There are good numbers of water birds and the Pool has one of the few heronries in Leicestershire. There is also a sizeable gull roost, particularly in winter. Some of the beetles and spiders found here are rare in the Midlands. At the bank-side and pool edges there are upright chickweed, crow garlic, hoary cinquefoil, water mint, common reed, reedmace, lesser reedmace, reed sweet grass, meadowsweet and hemp agrimony. Groby Pool and the surrounding area is designated as a SSSI. The text below is Natural England's citation explaining why it was designated.
Groby Pool is considered to be the largest natural expanse of water in Leicestershire, created by a natural ‘dam’ of igneous syenite. The northern and western margins of the pool support fine stands of common reed Phragmites australis while to the north-east the marginal vegetation is more diverse and includes lesser bulrush Typha angustifolia, round-fruited rush Juncus compressus, great pond sedge Carex riparia and reed sweet grass Giyceria maxima. The plant communities of the open water are characterised by the presence of fennel-leaved pondweed Potamogeton pectinatus, broad-leaved pondweed P natans, yellow water-lily Nuphar lutea, fringed water-lily Nymphoides peltata and horned pondweed Zannichellia palustris. To the north and west of Groby Pool, on alluvial soils, the fringing marsh grades into wet woodland dominated by alder Alnus glutinosa and which contains oak Quercus robur, ash Fraxinus excelsior, crack willow Salix fragilis and hazel Corylus avellana. The ground flora is characterised by the abundance of opposite-leaved golden saxifrage Chrysosplenium oppositifolium, meadowsweet Filipendula ulmaria and P australis, and by the large number of plant species typical of wet woodland such as dewberry Rubus caesius, hemp-agrimony Eupatorium cannabinum, pendulous sedge Carex pendula and valerian Valeriana officinalis. To the north of the site, on both sides of a stony, clean-water stream, a grassland community typical of slightly acid, loamy soils has developed on clays of the Triassic Keuper Marl. This community is characterised by the abundance of such grass species as common bent Agrostis capillaries, sweet vernal grass Anthoxanthum odoratum and crested dog’s tail Cynosurus cristatus, and by the presence of such herbs as pignut Conopodium majus, betony Betonica officinalis and lady’s mantle Alchemilla vestita. By contrast grassland to the north-east of Groby Pool developed on siliceous soils is characterised by the presence of bird’s-foot Ornithopus perpusillus, red spurrey Spergularia rubra and thyme Thymus drucei. Additional interest is provided by the numbers of wintering wildfowl which utilise the site, the variety of the breeding bird community and by the diversity of the invertebrate fauna.
Groby Pool is on the Newtown Linford/Groby Road, accessed via Groby village or from the A50. Only the bank side adjacent to the road is publicly accessible. A free car park is present at the Groby side.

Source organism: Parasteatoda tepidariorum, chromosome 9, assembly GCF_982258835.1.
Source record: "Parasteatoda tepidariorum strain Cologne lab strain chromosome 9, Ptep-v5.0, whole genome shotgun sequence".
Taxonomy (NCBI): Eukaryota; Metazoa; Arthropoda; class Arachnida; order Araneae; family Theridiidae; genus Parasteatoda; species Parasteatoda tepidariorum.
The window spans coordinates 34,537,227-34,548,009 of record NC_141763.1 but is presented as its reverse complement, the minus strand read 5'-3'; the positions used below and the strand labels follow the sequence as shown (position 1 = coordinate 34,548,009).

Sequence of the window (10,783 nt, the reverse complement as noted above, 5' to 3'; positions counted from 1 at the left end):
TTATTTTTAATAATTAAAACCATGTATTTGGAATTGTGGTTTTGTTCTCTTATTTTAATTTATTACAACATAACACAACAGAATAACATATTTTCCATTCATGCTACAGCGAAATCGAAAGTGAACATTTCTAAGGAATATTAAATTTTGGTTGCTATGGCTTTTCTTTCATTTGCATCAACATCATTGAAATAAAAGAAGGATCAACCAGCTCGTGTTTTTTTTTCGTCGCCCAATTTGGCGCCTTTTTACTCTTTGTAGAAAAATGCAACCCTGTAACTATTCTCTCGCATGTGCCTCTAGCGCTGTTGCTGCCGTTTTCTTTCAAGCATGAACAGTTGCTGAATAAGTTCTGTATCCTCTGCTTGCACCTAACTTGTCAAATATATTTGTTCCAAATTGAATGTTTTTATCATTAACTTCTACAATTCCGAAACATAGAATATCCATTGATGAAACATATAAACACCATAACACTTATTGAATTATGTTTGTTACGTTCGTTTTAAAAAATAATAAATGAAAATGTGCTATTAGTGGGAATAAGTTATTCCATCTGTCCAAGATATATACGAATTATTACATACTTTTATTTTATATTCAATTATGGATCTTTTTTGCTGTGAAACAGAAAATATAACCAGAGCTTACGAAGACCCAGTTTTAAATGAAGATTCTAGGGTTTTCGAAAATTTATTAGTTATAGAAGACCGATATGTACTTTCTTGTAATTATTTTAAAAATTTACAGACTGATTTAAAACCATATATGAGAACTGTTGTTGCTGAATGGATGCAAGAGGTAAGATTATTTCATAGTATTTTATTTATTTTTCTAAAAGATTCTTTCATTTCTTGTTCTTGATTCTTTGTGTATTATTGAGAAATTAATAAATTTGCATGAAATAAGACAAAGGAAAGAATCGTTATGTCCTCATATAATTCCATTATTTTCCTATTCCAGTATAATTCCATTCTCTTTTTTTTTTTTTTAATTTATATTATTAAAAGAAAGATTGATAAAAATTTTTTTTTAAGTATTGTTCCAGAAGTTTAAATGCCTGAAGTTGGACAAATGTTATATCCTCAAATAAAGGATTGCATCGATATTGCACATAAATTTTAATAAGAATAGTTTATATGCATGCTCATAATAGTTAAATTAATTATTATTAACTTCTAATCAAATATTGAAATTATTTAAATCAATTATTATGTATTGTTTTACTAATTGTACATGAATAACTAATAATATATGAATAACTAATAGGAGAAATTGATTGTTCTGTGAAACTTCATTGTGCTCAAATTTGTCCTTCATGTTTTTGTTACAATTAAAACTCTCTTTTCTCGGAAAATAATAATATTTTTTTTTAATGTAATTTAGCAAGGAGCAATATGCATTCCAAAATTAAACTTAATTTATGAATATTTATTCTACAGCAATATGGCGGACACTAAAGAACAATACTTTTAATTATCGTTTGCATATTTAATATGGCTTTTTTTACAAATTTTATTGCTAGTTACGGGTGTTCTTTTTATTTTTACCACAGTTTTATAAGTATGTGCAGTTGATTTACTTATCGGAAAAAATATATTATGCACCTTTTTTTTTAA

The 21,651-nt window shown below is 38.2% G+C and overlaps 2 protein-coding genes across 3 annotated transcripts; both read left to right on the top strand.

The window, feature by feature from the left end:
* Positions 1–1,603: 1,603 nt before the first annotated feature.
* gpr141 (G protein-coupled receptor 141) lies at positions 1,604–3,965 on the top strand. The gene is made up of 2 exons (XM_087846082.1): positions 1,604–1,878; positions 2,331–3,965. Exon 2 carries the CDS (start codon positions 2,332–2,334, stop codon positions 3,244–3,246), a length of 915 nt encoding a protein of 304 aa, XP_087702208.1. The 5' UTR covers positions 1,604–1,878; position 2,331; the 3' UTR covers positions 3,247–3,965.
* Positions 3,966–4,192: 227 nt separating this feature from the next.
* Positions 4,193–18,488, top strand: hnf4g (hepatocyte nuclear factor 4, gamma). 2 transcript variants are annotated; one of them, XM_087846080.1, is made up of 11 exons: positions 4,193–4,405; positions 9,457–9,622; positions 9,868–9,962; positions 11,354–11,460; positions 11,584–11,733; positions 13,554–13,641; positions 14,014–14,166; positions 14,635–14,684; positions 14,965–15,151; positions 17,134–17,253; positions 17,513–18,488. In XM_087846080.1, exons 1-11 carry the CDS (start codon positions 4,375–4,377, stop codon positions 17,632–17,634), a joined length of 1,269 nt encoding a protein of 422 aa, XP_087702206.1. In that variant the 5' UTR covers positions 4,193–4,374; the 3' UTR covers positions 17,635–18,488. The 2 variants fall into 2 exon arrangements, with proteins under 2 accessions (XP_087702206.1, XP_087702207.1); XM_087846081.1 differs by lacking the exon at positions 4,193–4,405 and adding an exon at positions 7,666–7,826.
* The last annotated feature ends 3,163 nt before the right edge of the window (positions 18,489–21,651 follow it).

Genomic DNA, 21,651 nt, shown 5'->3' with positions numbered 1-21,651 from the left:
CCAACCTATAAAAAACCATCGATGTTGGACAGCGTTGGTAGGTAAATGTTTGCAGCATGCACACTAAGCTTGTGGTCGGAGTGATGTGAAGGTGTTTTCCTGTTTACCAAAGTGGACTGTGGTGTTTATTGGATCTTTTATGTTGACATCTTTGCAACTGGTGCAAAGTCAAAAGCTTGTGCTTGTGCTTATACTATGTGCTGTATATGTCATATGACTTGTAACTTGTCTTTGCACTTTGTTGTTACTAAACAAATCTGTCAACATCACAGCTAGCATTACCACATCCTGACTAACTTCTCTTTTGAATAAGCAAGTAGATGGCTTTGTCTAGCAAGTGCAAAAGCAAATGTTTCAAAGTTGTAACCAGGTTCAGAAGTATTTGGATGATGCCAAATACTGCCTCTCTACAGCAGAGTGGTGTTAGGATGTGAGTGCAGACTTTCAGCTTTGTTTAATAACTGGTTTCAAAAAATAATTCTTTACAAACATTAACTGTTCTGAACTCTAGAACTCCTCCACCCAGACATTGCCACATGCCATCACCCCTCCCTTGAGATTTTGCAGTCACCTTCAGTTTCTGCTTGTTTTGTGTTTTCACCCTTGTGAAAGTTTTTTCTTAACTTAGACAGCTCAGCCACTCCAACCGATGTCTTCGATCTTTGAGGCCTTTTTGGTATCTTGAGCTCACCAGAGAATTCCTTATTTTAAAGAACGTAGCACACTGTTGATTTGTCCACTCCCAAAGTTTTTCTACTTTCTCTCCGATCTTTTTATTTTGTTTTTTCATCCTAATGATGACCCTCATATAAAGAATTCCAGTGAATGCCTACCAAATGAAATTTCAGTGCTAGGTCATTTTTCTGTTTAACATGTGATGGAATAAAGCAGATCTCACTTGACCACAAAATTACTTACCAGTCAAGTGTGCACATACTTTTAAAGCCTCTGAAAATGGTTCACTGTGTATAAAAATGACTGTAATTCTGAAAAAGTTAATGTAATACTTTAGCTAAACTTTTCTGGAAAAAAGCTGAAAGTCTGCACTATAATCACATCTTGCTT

Total species seen at this site: 210
Groby Pool is situated on the southern edge of the Charnwood Forest and is reputedly the largest natural expanse of open water in Leicestershire, covering 38 acres (15 ha). There was no mention of a lake in the Domesday Book, though it has been referred to since 1297. Research into the Lake sediments has confirmed that Groby Pool is of relatively recent origin. It may have resulted from the damming of Slate Brook in the 12th/13th century by the monks from Leicester abbey.
The complex plant and animal communities make Groby Pool one of the most significant wildlife areas in Leicestershire. Wet areas such as this are often drained so the land can be cultivated and this destroys the environment that some plants and animals need to survive. The unusual combination of habitants includes alder woodland, wet and dry grassland, marsh, reed swamp and open water. This supports a diverse range of plants and animals including breeding and over wintering bird communities and may species of butterflies and dragonflies. Groby Pool and the surrounding area are of great ecological importance and in recognition of this, the area was notified as a Site of Special Scientific Interest in 1956.
|Common Name||Latin Name||Date Recorded||Recorded By|
|Blackbird||Turdus merula||30/09/2018||G D McPhail|
|Wren||Troglodytes troglodytes||30/09/2018||G D McPhail|
|Cormorant||Phalacrocorax carbo||30/09/2018||G D McPhail|
|Magpie||Pica pica||30/09/2018||G D McPhail|
|Tufted Duck||Aythya fuligula||30/09/2018||G D McPhail|
|Mute Swan||Cygnus olor||30/09/2018||G D McPhail|
|Mallard||Anas platyrhynchos||30/09/2018||G D McPhail|
|Wood Pigeon||Columba palumbus||30/09/2018||G D McPhail|
|Long-tailed Tit||Aegithalos caudatus||30/09/2018||G D McPhail|
|Great Crested Grebe||Podiceps cristatus||30/09/2018||G D McPhail|
|Black-headed Gull||Chroicocephalus ridibundus||30/09/2018||G D McPhail|
|Grey Heron||Ardea cinerea||30/09/2018||G D McPhail|
|Jay||Garrulus glandarius||30/09/2018||G D McPhail|
|Grey Wagtail||Motacilla cinerea||30/09/2018||G D McPhail|
|Robin||Erithacus rubecula||30/09/2018||G D McPhail|